Congress

Road Rage

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For more than 20 years, the federal government has been steadily shrinking the size of the average American car by raising fuel efficiency standards: Smaller, lighter cars tend to go farther on a gallon of gas. This policy has sparked a lot of angry criticism, much of it relating to auto safety: Smaller, lighter cars also tend to go farther after being hit. Still, officials at the National Highway Traffic Safety Administration will soon lobby Congress to raise fuel efficiency standards for cars and light trucks; as before, the fight will turn on whether anyone has a "compelling" need to drive larger but less fuel-efficient cars. (You try fitting four kids in the back seat of a Camry.)

Meanwhile, another wing of the federal government–the Federal Fleet Policy Council, or FedFleet–wants regulators to loosen, not tighten, fuel economy rules. Recently, it asked for a revision to the Federal Property Management Regulations, which govern what cars government agencies can use. "The mandatory provisions affecting sizes of motor vehicles purchased by Federal agencies are, in some instances, hindering the missions of agencies," it wrote. "These regulations were developed in the early 1970s when gasoline was in short supply and motor vehicles were much larger than today's vehicles." FedFleet wants to revise the General Services Administration's rules "to allow more flexibility when choosing the size of vehicle."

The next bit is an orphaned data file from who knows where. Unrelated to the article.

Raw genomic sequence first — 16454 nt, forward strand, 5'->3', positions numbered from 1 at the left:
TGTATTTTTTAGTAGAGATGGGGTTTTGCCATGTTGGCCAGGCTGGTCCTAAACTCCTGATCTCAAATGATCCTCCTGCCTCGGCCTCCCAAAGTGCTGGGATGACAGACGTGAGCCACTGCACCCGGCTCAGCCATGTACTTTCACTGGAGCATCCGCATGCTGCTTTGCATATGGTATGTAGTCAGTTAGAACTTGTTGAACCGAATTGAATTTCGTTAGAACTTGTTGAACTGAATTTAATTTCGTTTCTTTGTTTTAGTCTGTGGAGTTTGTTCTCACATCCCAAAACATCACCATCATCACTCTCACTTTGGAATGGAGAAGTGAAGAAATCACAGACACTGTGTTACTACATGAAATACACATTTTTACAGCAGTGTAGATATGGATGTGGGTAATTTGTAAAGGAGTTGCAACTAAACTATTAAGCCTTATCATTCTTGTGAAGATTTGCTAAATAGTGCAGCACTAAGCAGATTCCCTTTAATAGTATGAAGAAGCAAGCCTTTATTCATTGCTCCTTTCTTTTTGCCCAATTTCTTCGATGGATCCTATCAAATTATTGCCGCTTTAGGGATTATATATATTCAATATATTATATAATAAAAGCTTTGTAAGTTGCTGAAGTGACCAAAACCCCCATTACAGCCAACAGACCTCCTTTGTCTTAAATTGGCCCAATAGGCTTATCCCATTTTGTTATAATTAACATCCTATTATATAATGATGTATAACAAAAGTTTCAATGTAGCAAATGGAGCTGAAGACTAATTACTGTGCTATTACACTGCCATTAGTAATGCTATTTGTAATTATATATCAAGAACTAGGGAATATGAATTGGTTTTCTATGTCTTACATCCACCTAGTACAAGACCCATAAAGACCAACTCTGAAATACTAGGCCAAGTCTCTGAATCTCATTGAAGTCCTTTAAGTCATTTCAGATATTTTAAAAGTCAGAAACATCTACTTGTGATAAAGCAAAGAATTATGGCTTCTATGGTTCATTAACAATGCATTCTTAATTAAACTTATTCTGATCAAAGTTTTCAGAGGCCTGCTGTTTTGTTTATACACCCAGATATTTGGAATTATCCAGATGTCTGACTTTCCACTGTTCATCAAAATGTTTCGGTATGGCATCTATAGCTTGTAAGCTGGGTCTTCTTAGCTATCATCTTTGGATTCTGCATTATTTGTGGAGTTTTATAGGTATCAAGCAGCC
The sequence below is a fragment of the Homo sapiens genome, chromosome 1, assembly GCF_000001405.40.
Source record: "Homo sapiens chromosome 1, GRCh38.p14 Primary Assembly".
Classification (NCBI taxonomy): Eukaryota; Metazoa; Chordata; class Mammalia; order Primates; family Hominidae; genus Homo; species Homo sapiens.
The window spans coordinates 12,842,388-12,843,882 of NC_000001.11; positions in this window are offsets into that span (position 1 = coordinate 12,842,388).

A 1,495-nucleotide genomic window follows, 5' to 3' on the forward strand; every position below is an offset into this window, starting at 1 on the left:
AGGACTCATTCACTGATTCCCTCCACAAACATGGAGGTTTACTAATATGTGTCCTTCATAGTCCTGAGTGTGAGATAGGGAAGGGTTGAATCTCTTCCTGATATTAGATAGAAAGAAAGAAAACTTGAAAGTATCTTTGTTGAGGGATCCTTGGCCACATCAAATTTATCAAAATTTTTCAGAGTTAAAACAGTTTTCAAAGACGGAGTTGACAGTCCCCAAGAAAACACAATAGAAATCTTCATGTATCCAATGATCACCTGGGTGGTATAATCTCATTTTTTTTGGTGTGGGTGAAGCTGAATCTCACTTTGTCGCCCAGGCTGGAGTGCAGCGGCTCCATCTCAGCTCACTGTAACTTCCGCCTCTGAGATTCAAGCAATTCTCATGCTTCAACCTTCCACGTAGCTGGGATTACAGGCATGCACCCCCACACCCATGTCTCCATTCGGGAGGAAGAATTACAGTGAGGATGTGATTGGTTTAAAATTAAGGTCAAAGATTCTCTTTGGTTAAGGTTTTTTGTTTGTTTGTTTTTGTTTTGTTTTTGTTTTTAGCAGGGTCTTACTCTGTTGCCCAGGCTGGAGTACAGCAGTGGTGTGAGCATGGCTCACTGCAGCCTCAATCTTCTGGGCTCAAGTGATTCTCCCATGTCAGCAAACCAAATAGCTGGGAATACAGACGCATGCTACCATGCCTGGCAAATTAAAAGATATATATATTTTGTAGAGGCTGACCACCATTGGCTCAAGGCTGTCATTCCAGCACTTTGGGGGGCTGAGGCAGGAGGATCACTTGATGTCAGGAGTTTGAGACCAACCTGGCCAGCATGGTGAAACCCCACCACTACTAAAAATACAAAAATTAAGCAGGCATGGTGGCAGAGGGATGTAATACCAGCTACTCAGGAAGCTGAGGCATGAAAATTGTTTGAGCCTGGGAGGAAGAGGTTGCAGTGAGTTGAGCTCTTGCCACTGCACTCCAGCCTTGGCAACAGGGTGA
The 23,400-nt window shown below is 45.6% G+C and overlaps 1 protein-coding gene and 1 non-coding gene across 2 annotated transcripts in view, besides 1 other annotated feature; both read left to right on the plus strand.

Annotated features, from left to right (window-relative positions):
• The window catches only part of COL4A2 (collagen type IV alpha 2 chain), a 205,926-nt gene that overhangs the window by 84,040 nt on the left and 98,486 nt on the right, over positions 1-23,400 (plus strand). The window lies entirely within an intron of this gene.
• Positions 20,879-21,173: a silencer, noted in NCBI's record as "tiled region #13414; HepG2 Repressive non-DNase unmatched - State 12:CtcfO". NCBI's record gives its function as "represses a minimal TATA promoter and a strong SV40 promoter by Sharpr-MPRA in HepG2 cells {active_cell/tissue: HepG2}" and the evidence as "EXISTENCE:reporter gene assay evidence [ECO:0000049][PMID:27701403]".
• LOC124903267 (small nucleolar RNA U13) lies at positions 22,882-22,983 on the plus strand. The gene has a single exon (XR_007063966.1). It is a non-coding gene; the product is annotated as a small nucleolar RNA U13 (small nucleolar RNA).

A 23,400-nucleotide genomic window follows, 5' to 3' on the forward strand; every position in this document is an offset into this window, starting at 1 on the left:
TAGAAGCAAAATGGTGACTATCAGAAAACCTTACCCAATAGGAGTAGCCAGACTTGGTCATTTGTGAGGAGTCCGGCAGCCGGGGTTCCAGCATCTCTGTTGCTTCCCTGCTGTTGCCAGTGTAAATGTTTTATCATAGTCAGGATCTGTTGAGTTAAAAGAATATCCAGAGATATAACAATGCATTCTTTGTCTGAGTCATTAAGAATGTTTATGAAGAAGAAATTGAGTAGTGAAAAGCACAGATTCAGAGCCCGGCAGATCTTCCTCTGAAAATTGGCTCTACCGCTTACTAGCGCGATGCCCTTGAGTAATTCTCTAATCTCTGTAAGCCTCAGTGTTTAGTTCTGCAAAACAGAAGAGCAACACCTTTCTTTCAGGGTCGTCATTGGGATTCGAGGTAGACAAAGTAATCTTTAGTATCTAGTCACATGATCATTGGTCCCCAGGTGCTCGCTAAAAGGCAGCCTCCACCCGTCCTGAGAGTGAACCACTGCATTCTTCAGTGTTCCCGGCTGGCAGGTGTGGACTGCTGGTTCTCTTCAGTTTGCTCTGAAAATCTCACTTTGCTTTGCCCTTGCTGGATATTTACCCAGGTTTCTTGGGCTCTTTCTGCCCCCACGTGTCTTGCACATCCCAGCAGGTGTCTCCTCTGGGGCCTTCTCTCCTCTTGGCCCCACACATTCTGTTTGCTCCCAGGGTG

According to FedFleet, the neediest drivers are in law enforcement, where agents sometimes get stuck with cars too small for the features of a standard police package. Other government workers often must wedge themselves into subcompacts. Sometimes that isn't a problem; other times the driver is, er, tall. "In most instances, a compact vehicle will serve an agency's needs," says FedFleet. "However, with the continual down sizing of vehicles, more and more activities are finding these vehicles too small, either for the individuals that travel in them or to complete agency missions."

The proposed change won't affect the federal deficit. If an agency wants larger cars, it'll still have to pay for them out of its own budget. Nor would it destroy fuel efficiency. Drivers will still get "the smallest vehicle available to complete the mission," according to the GSA's Mike Moses. The change would simply allow more common sense in distributing public automobiles.

That certainly sounds reasonable–and more than a bit hypocritical. After all, if bureaucrats spending other people's money should have the right to weigh the relative merits of fuel efficiency, road safety, and whatever else they think is important in a vehicle, why shouldn't the rest of us be able to do the same with our own money?

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